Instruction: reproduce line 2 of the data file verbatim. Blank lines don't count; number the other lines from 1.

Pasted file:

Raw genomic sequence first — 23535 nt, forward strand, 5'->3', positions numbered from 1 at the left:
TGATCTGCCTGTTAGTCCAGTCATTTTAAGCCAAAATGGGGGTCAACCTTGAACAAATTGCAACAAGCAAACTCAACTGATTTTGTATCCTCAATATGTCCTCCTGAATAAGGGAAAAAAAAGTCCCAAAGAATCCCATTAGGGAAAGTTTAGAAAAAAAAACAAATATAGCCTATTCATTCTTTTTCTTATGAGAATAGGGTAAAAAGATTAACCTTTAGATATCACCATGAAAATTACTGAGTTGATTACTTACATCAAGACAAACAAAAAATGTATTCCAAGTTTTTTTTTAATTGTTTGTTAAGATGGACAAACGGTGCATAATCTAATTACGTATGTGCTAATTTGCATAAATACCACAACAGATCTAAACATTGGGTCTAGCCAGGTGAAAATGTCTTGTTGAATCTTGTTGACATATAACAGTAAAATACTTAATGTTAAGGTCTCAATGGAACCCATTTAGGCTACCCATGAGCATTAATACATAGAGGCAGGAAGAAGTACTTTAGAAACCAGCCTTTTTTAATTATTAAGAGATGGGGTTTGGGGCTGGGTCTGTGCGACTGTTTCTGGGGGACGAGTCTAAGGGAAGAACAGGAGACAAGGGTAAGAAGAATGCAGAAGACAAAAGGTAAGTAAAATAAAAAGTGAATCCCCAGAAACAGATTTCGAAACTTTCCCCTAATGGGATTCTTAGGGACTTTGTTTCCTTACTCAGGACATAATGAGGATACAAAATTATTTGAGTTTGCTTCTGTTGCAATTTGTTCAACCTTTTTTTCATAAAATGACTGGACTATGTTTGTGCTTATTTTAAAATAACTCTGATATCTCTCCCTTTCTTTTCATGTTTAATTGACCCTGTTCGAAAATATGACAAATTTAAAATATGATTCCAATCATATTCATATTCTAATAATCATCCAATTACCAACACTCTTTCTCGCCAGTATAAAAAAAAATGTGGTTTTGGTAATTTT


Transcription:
TGATCTGCCTGTTAGTCCAGTCATTTTAAGCCAAAATGGGGGTCAACCTTGAACAAATTGCAACAAGCAAACTCAACTGATTTTGTATCCTCAATATGTCCTCCTGAATAAGGGAAAAAAAAGTCCCAAAGAATCCCATTAGGGAAAGTTTAGAAAAAAAAACAAATATAGCCTATTCATTCTTTTTCTTATGAGAATAGGGTAAAAAGATTAACCTTTAGATATCACCATGAAAATTACTGAGTTGATTACTTACATCAAGACAAACAAAAAATGTATTCCAAGTTTTTTTTTAATTGTTTGTTAAGATGGACAAACGGTGCATAATCTAATTACGTATGTGCTAATTTGCATAAATACCACAACAGATCTAAACATTGGGTCTAGCCAGGTGAAAATGTCTTGTTGAATCTTGTTGACATATAACAGTAAAATACTTAATGTTAAGGTCTCAATGGAACCCATTTAGGCTACCCATGAGCATTAATACATAGAGGCAGGAAGAAGTACTTTAGAAACCAGCCTTTTTTAATTATTAAGAGATGGGGTTTGGGGCTGGGTCTGTGCGACTGTTTCTGGGGGACGAGTCTAAGGGAAGAACAGGAGACAAGGGTAAGAAGAATGCAGAAGACAAAAGGTAAGTAAAATAAAAAGTGAATCCCCAGAAACAGATTTCGAAACTTTCCCCTAATGGGATTCTTAGGGACTTTGTTTCCTTACTCAGGACATAATGAGGATACAAAATTATTTGAGTTTGCTTCTGTTGCAATTTGTTCAACCTTTTTTTCATAAAATGACTGGACTATGTTTGTGCTTATTTTAAAATAACTCTGATATCTCTCCCTTTCTTTTCATGTTTAATTGACCCTGTTCGAAAATATGACAAATTTAAAATATGATTCCAATCATATTCATATTCTAATAATCATCCAATTACCAACACTCTTTCTCGCCAGTATAAAAAAAAATGTGGTTTTGGTAATTTT